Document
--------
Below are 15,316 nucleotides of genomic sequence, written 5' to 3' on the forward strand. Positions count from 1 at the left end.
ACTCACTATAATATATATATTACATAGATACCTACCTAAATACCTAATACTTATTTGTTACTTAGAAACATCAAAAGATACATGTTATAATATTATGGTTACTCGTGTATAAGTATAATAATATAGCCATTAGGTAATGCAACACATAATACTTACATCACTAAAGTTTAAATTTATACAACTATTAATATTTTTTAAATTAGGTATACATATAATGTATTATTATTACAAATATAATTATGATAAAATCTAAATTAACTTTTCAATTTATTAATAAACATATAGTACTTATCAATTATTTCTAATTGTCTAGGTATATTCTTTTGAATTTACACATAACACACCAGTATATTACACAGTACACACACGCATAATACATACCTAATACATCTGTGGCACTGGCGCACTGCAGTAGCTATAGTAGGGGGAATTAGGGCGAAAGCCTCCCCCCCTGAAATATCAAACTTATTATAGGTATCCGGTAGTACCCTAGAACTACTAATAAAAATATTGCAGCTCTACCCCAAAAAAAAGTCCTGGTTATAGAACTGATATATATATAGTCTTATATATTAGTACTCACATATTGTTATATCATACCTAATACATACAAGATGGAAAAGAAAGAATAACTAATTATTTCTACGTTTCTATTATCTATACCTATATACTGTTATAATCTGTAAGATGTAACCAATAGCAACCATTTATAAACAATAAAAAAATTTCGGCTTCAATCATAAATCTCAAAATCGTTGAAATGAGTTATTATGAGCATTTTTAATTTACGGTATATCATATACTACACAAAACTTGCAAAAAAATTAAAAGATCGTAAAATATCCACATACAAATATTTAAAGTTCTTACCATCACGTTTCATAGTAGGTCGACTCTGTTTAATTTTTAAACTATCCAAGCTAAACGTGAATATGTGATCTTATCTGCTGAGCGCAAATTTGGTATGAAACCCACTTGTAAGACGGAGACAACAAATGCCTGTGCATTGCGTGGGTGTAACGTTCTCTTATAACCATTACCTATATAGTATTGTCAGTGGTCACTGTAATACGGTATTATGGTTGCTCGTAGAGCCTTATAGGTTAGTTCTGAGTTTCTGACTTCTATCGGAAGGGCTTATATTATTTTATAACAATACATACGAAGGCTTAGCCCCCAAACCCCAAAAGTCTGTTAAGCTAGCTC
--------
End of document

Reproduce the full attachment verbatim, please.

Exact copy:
Below are 15,316 nucleotides of genomic sequence, written 5' to 3' on the forward strand. Positions count from 1 at the left end.
ACTCACTATAATATATATATTACATAGATACCTACCTAAATACCTAATACTTATTTGTTACTTAGAAACATCAAAAGATACATGTTATAATATTATGGTTACTCGTGTATAAGTATAATAATATAGCCATTAGGTAATGCAACACATAATACTTACATCACTAAAGTTTAAATTTATACAACTATTAATATTTTTTAAATTAGGTATACATATAATGTATTATTATTACAAATATAATTATGATAAAATCTAAATTAACTTTTCAATTTATTAATAAACATATAGTACTTATCAATTATTTCTAATTGTCTAGGTATATTCTTTTGAATTTACACATAACACACCAGTATATTACACAGTACACACACGCATAATACATACCTAATACATCTGTGGCACTGGCGCACTGCAGTAGCTATAGTAGGGGGAATTAGGGCGAAAGCCTCCCCCCCTGAAATATCAAACTTATTATAGGTATCCGGTAGTACCCTAGAACTACTAATAAAAATATTGCAGCTCTACCCCAAAAAAAAGTCCTGGTTATAGAACTGATATATATATAGTCTTATATATTAGTACTCACATATTGTTATATCATACCTAATACATACAAGATGGAAAAGAAAGAATAACTAATTATTTCTACGTTTCTATTATCTATACCTATATACTGTTATAATCTGTAAGATGTAACCAATAGCAACCATTTATAAACAATAAAAAAATTTCGGCTTCAATCATAAATCTCAAAATCGTTGAAATGAGTTATTATGAGCATTTTTAATTTACGGTATATCATATACTACACAAAACTTGCAAAAAAATTAAAAGATCGTAAAATATCCACATACAAATATTTAAAGTTCTTACCATCACGTTTCATAGTAGGTCGACTCTGTTTAATTTTTAAACTATCCAAGCTAAACGTGAATATGTGATCTTATCTGCTGAGCGCAAATTTGGTATGAAACCCACTTGTAAGACGGAGACAACAAATGCCTGTGCATTGCGTGGGTGTAACGTTCTCTTATAACCATTACCTATATAGTATTGTCAGTGGTCACTGTAATACGGTATTATGGTTGCTCGTAGAGCCTTATAGGTTAGTTCTGAGTTTCTGACTTCTATCGGAAGGGCTTATATTATTTTATAACAATACATACGAAGGCTTAGCCCCCAAACCCCAAAAGTCTGTTAAGCTAGCTC